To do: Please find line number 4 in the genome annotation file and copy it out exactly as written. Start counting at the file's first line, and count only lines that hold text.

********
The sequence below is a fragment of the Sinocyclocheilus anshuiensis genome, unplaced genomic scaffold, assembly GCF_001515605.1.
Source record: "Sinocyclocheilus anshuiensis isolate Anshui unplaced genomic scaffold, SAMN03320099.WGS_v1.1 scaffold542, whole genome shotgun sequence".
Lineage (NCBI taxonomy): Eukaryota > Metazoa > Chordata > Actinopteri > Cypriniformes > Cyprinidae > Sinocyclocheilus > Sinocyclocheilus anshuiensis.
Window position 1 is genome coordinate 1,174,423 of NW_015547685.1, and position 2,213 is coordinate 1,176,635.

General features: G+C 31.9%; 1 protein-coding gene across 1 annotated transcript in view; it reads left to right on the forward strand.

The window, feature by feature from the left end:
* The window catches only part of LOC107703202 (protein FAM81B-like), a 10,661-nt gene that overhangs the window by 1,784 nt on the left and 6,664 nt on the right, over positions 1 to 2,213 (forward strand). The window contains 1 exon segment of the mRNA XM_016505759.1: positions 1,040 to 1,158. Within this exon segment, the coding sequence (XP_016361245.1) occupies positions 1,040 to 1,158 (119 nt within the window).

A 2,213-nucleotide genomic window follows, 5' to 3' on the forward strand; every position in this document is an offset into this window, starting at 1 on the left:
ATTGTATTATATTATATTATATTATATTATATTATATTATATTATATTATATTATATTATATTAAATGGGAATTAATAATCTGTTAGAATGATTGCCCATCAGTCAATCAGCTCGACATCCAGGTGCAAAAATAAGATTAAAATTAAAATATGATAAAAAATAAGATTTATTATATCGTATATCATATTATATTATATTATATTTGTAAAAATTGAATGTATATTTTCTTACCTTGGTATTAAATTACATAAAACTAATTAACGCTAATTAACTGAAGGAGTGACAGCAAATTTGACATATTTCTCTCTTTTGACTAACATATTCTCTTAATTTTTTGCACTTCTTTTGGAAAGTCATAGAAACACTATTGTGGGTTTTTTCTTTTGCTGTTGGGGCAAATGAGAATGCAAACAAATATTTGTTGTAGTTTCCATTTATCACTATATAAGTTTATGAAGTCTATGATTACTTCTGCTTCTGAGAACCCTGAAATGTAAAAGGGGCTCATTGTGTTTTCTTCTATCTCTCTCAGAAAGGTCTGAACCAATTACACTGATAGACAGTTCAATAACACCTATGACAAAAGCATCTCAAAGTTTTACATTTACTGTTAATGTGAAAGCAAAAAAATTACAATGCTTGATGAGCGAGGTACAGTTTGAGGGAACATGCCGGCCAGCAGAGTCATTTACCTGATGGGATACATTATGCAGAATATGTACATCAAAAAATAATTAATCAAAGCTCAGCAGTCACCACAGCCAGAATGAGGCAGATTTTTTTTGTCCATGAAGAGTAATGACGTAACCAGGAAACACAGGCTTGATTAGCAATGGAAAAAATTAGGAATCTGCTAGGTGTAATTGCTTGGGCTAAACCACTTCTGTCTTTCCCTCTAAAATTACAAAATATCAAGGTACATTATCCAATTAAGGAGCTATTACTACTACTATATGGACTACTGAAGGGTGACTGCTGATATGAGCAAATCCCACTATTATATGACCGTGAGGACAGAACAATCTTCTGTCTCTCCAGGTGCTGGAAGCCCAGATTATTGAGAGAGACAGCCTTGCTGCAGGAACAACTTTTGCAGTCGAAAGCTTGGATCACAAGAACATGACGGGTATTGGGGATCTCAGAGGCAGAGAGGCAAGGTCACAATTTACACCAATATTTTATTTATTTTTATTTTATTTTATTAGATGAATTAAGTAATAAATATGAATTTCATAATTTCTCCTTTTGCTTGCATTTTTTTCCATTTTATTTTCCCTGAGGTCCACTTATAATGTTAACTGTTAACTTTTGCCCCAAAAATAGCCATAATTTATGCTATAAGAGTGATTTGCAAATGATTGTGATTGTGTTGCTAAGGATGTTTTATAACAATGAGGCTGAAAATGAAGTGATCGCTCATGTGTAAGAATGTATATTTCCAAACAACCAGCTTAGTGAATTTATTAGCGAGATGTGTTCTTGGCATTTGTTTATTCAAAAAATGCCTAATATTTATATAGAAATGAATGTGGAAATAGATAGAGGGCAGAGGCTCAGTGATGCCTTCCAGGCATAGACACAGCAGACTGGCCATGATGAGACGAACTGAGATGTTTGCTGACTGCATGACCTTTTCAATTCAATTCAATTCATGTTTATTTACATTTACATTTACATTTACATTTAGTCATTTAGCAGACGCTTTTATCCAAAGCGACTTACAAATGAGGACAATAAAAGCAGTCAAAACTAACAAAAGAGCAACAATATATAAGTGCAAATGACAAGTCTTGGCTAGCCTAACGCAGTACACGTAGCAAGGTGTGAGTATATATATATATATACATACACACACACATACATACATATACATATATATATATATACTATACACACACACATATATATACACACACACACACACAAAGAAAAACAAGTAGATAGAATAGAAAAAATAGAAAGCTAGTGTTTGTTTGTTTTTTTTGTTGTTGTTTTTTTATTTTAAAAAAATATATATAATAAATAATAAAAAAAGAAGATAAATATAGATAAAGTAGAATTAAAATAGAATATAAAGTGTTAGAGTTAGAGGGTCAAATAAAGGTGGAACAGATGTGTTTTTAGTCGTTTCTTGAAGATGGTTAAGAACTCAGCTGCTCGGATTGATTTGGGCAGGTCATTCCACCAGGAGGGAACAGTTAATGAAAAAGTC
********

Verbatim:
Window position 1 is genome coordinate 1,174,423 of NW_015547685.1, and position 2,213 is coordinate 1,176,635.